Endangered Species Handbook

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Vanishing Species

Human Tragedy and the Looting of Virunga's Treasures: Page 11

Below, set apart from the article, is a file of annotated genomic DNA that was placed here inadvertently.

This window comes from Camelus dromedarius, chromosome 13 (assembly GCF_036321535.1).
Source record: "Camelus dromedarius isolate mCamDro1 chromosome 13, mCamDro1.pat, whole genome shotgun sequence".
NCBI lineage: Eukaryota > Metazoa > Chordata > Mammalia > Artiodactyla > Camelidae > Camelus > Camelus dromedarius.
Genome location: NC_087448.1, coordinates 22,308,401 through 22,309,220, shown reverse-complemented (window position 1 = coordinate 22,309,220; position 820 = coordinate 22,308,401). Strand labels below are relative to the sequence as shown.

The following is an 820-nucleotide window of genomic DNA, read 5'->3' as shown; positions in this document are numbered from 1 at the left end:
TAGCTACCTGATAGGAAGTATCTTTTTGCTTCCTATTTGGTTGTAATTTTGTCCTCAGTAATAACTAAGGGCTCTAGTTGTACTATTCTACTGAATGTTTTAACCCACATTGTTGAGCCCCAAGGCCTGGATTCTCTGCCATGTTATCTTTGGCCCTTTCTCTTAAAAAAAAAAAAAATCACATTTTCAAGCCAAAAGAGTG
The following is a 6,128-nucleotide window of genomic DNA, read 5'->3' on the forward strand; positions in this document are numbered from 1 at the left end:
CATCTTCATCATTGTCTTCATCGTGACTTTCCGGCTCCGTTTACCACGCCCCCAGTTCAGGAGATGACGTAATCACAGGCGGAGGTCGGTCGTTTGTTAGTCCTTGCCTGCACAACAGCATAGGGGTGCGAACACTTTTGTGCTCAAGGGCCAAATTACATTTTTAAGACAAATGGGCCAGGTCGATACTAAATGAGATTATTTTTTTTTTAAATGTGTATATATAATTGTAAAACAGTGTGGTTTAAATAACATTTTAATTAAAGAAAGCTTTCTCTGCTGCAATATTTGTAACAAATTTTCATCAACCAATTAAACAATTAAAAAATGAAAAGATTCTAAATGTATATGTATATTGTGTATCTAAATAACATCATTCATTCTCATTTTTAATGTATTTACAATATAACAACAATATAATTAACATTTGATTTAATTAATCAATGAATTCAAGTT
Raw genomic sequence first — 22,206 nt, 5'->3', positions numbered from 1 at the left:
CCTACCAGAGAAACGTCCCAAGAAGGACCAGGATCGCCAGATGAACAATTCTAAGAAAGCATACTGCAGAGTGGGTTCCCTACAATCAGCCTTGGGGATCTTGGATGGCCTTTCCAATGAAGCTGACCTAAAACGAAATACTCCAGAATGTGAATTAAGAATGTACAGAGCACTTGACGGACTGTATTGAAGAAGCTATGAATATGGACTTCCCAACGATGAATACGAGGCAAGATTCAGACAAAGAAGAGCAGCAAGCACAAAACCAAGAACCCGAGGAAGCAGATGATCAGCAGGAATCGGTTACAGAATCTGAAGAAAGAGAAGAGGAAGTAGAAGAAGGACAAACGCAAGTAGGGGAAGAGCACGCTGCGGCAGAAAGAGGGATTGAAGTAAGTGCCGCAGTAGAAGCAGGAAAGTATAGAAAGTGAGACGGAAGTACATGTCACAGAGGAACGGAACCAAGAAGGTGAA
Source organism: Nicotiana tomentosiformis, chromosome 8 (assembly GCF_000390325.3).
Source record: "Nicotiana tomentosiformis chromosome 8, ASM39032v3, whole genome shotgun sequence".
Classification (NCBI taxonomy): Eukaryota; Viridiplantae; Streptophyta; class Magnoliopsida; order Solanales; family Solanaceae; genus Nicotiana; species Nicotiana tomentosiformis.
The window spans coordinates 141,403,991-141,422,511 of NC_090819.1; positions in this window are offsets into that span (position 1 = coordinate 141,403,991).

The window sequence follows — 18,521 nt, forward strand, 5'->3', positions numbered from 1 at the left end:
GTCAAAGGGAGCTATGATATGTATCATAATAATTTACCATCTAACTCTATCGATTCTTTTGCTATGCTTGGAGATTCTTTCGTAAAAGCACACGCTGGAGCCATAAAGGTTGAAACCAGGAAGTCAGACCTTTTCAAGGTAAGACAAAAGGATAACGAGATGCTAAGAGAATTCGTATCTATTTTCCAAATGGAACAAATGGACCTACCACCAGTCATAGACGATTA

Another important Gorilla habitat in southern Zaire was invaded by many of the 400,000 Rwandan refugees who fled to this area in 1994.  This magnificent protected area--Kahuzi‑Biega National Park--covers some 2,085 square miles (Jay 1994).  It is also a World Heritage Site.  The large mammals of this park were surveyed in 1994 by the Zairean Institute for the Conservation of Nature and the Wildlife Conservation Society (Jay 1994).  Preliminary data indicated that the rare Grauer's Gorilla (Gorilla gorilla graueri), a subspecies of the Lowland Gorilla, was found in fairly large numbers--at least 1,000 animals (Jay 1994).  Elephants were also numerous (Jay 1994), and the park has many rare birds (Collar et al. 1994).  One camp of 50,000 refugees blocked a narrow corridor of forest that served as a migration route for elephants and lone male Gorillas between major sections of the park (Jay 1994).  The Wildlife Conservation Society conducted a long-term study of the effects of hunting on wildlife in the park, supplemented by a 10-month United Nations probe, which released a report in April 2001 (Lauria 2001).  Gorilla numbers have plummeted here also, killed for food and trophies.  As ABC News filmed one of the few remaining Gorilla families in Kahuzi-Biega National Park during the summer of 2001, a male Silverback charged the camera crew.  Only a decade ago, Gorillas were tame and securely protected in this area.  The UN investigation determined that Rwandan forces and others have slaughtered all but two of 350 elephant families in the park for the illegal ivory trade (Lauria 2000).  This poaching was part of an organized network of corruption now looting parks and natural areas in the renamed Democratic Republic of the  Congo of diamonds, gold, timber and wildlife (Lauria 2001).

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